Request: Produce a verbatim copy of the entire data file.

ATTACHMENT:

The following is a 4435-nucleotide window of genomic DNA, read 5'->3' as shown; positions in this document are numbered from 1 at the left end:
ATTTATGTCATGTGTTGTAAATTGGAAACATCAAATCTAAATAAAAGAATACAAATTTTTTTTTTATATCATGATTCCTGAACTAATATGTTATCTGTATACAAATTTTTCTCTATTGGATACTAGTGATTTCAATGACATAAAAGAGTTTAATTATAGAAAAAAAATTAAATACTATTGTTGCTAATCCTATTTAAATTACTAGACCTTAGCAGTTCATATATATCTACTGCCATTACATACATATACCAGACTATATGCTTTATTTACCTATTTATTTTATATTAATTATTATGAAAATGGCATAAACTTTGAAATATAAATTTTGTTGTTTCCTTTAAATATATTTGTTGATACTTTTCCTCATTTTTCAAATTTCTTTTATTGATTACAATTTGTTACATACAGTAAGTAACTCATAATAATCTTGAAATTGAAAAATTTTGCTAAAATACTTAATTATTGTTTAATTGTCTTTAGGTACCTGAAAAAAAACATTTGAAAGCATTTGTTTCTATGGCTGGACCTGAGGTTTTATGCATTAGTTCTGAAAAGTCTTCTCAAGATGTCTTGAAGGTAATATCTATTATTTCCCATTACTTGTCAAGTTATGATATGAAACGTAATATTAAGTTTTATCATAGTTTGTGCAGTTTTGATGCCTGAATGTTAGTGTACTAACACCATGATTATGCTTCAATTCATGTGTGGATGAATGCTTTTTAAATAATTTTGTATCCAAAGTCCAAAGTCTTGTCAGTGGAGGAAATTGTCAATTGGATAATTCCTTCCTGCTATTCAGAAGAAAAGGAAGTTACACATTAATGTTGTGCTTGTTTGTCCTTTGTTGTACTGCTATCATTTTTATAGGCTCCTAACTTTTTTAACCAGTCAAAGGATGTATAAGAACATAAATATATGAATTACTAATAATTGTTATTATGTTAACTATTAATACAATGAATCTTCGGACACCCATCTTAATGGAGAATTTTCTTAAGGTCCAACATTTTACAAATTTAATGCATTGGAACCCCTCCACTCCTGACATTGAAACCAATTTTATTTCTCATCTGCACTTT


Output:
The following is a 4435-nucleotide window of genomic DNA, read 5'->3' as shown; positions in this document are numbered from 1 at the left end:
ATTTATGTCATGTGTTGTAAATTGGAAACATCAAATCTAAATAAAAGAATACAAATTTTTTTTTTATATCATGATTCCTGAACTAATATGTTATCTGTATACAAATTTTTCTCTATTGGATACTAGTGATTTCAATGACATAAAAGAGTTTAATTATAGAAAAAAAATTAAATACTATTGTTGCTAATCCTATTTAAATTACTAGACCTTAGCAGTTCATATATATCTACTGCCATTACATACATATACCAGACTATATGCTTTATTTACCTATTTATTTTATATTAATTATTATGAAAATGGCATAAACTTTGAAATATAAATTTTGTTGTTTCCTTTAAATATATTTGTTGATACTTTTCCTCATTTTTCAAATTTCTTTTATTGATTACAATTTGTTACATACAGTAAGTAACTCATAATAATCTTGAAATTGAAAAATTTTGCTAAAATACTTAATTATTGTTTAATTGTCTTTAGGTACCTGAAAAAAAACATTTGAAAGCATTTGTTTCTATGGCTGGACCTGAGGTTTTATGCATTAGTTCTGAAAAGTCTTCTCAAGATGTCTTGAAGGTAATATCTATTATTTCCCATTACTTGTCAAGTTATGATATGAAACGTAATATTAAGTTTTATCATAGTTTGTGCAGTTTTGATGCCTGAATGTTAGTGTACTAACACCATGATTATGCTTCAATTCATGTGTGGATGAATGCTTTTTAAATAATTTTGTATCCAAAGTCCAAAGTCTTGTCAGTGGAGGAAATTGTCAATTGGATAATTCCTTCCTGCTATTCAGAAGAAAAGGAAGTTACACATTAATGTTGTGCTTGTTTGTCCTTTGTTGTACTGCTATCATTTTTATAGGCTCCTAACTTTTTTAACCAGTCAAAGGATGTATAAGAACATAAATATATGAATTACTAATAATTGTTATTATGTTAACTATTAATACAATGAATCTTCGGACACCCATCTTAATGGAGAATTTTCTTAAGGTCCAACATTTTACAAATTTAATGCATTGGAACCCCTCCACTCCTGACATTGAAACCAATTTTATTTCTCATCTGCACTTT